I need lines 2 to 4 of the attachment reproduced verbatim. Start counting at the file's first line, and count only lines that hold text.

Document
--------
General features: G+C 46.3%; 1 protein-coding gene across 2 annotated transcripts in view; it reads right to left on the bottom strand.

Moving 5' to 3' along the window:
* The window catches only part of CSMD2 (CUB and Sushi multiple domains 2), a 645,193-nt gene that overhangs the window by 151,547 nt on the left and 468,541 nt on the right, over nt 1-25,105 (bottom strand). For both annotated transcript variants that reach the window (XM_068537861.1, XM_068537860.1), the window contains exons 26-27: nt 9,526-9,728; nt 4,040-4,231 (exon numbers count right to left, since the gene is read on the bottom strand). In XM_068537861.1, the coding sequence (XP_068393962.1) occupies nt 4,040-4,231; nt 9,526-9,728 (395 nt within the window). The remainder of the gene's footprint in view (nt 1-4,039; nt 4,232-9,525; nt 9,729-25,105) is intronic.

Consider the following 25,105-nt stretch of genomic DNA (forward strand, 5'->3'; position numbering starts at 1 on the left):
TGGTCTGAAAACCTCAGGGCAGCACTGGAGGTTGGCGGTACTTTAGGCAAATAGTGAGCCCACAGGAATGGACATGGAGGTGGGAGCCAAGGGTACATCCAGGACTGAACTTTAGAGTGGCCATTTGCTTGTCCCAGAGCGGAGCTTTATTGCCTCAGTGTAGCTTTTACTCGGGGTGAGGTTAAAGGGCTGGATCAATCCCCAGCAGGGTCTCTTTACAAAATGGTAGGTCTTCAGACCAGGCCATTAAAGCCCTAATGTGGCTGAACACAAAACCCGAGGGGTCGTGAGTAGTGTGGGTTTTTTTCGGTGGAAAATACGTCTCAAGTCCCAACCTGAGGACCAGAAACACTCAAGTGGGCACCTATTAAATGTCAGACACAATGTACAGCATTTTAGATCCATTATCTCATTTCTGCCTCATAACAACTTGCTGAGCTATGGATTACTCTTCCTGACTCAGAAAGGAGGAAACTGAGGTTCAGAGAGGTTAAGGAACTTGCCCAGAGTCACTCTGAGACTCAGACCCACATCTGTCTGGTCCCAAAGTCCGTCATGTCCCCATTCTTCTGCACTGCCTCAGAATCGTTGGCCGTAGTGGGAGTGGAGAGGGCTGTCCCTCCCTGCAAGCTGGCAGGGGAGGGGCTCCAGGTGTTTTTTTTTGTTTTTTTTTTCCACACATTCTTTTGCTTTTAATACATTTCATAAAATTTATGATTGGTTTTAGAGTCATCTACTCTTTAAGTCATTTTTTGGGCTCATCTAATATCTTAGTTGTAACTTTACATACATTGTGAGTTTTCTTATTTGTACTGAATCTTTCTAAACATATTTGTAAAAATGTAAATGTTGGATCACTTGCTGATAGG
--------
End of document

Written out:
Moving 5' to 3' along the window:
* The window catches only part of CSMD2 (CUB and Sushi multiple domains 2), a 645,193-nt gene that overhangs the window by 151,547 nt on the left and 468,541 nt on the right, over nt 1-25,105 (bottom strand). For both annotated transcript variants that reach the window (XM_068537861.1, XM_068537860.1), the window contains exons 26-27: nt 9,526-9,728; nt 4,040-4,231 (exon numbers count right to left, since the gene is read on the bottom strand). In XM_068537861.1, the coding sequence (XP_068393962.1) occupies nt 4,040-4,231; nt 9,526-9,728 (395 nt within the window). The remainder of the gene's footprint in view (nt 1-4,039; nt 4,232-9,525; nt 9,729-25,105) is intronic.

Consider the following 25,105-nt stretch of genomic DNA (forward strand, 5'->3'; position numbering starts at 1 on the left):